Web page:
Read in Catalan

The Spanish edition of The New York Times has today published an opinion column calling for a referendum on the Spanish monarchy. The author starts by noting that "referendums" on the subject are already being organised at a number of Spanish universities and concludes that Felipe VI should accept the challenge.

According to the article, by the writer and journalist David Jiménez, "the monarchy's defenders, including the political parties which support it, see the consultations as an attack at the heart of the Spanish state". "In reality, it would do well to accept the challenge: the monarchy needs a referendum to guarantee its continuation over the long term and to renew its democratic legitimacy," it continues.

Jiménez admits that it's difficult to know how much support Felipe VI enjoys among the Spanish people, although "[he is] seen by his supporters as a figure of stability and unity at a time of political fragmentation and independence challenges in Catalonia and the Basque Country". "The Centre for Sociological Research, the public body entrusted with taking the country's social pulse, stopped asking about the monarchy in 2015, after Juan Carlos I's scandals ruined his popularity," he notes.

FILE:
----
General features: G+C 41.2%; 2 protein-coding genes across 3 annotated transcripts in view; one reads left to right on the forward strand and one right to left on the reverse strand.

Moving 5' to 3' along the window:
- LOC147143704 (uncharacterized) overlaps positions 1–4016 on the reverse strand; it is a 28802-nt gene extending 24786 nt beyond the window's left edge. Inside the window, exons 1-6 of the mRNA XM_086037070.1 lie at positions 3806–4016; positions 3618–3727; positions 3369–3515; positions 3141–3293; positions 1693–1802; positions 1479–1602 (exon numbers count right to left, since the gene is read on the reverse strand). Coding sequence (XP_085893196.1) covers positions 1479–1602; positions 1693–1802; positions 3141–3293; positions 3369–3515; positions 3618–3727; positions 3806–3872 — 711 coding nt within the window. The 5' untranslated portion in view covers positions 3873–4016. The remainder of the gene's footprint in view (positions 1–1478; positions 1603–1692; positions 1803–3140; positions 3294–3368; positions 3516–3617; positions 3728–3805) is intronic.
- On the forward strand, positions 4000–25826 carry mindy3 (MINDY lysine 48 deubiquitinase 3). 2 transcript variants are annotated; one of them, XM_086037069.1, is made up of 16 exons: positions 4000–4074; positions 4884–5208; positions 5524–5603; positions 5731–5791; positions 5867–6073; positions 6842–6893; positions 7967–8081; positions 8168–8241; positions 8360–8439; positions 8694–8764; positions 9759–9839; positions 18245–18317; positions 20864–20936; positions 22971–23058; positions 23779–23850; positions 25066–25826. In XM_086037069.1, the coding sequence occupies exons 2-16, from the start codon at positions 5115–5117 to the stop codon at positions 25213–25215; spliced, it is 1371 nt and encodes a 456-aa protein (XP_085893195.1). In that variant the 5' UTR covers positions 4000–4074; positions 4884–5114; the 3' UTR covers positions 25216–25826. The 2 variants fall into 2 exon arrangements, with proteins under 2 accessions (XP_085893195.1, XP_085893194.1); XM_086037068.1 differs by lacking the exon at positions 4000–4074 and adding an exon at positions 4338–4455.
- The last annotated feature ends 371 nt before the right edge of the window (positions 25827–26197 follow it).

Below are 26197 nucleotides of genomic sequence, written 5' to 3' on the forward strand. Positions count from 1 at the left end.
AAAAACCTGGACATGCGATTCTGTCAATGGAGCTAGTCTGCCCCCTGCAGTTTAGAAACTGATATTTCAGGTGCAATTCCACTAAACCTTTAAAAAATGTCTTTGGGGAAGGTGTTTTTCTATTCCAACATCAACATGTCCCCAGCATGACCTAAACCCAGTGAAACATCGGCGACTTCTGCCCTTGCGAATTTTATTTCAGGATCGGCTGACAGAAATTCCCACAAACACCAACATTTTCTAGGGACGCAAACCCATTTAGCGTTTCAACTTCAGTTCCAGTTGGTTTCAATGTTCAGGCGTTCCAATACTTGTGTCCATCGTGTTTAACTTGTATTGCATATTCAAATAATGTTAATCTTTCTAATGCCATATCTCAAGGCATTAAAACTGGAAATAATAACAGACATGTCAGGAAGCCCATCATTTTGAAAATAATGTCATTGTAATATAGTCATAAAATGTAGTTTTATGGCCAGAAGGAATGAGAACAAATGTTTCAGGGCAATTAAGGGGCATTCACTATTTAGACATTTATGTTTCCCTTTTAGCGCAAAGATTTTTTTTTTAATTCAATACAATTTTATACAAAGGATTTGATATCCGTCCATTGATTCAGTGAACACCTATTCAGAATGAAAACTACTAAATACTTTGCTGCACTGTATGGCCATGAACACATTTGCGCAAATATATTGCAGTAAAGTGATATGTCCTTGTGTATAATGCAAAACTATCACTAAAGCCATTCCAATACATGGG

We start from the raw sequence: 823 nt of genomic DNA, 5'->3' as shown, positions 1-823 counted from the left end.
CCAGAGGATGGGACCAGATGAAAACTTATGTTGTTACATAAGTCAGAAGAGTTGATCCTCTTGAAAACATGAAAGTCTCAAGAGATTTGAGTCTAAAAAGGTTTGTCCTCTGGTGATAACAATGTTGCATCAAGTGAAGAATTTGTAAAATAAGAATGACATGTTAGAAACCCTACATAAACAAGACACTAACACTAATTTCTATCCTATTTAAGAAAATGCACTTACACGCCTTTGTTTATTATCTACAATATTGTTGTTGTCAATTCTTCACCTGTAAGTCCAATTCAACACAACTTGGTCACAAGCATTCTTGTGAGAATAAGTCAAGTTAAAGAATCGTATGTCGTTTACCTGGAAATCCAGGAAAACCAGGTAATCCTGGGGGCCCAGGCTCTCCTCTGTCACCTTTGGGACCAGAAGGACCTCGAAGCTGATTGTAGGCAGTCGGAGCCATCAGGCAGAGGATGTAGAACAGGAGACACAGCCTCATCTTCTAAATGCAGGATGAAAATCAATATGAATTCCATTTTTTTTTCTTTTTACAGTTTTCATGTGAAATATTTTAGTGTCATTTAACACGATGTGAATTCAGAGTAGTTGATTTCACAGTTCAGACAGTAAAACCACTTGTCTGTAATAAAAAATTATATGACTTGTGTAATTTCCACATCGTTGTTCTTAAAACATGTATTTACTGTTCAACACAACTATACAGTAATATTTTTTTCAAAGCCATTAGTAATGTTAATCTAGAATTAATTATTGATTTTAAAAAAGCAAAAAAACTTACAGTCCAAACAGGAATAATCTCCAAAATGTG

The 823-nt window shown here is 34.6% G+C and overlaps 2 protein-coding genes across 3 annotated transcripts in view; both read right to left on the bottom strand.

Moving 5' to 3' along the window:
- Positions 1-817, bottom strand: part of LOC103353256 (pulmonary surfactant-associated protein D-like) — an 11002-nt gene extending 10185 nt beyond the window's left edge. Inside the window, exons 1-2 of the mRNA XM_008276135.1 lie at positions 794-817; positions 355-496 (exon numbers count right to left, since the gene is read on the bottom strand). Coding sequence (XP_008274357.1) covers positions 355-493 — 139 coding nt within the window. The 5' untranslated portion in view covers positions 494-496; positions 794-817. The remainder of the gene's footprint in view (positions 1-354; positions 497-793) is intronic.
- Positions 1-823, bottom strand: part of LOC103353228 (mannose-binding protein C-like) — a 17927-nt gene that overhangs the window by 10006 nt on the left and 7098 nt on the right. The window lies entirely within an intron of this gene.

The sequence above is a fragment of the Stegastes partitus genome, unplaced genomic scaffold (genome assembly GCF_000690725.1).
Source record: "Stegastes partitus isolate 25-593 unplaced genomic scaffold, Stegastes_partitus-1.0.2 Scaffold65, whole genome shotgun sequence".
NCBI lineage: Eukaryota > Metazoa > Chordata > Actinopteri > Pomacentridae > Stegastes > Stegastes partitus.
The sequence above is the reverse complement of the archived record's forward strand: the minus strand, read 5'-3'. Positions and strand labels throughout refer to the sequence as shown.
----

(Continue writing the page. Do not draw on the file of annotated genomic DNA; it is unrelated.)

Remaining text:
The articles says that "the years are long gone in which the monarchy enjoyed an almost perfect idyll with the public, the royal family had an spotless reputation and the debate over Spain's form of government was on the political margins". And he criticises the harm that those close monarch ended up causing: "the press hid [Juan Carlos'] excesses, the politicians looked the other way and the economic elite feted him in the search for privileges and influence, creating a protective wall which was as fawning as it was fictitious".

The writer concludes that, if the Spanish monarchy intends to survive, it can only do so through a referendum.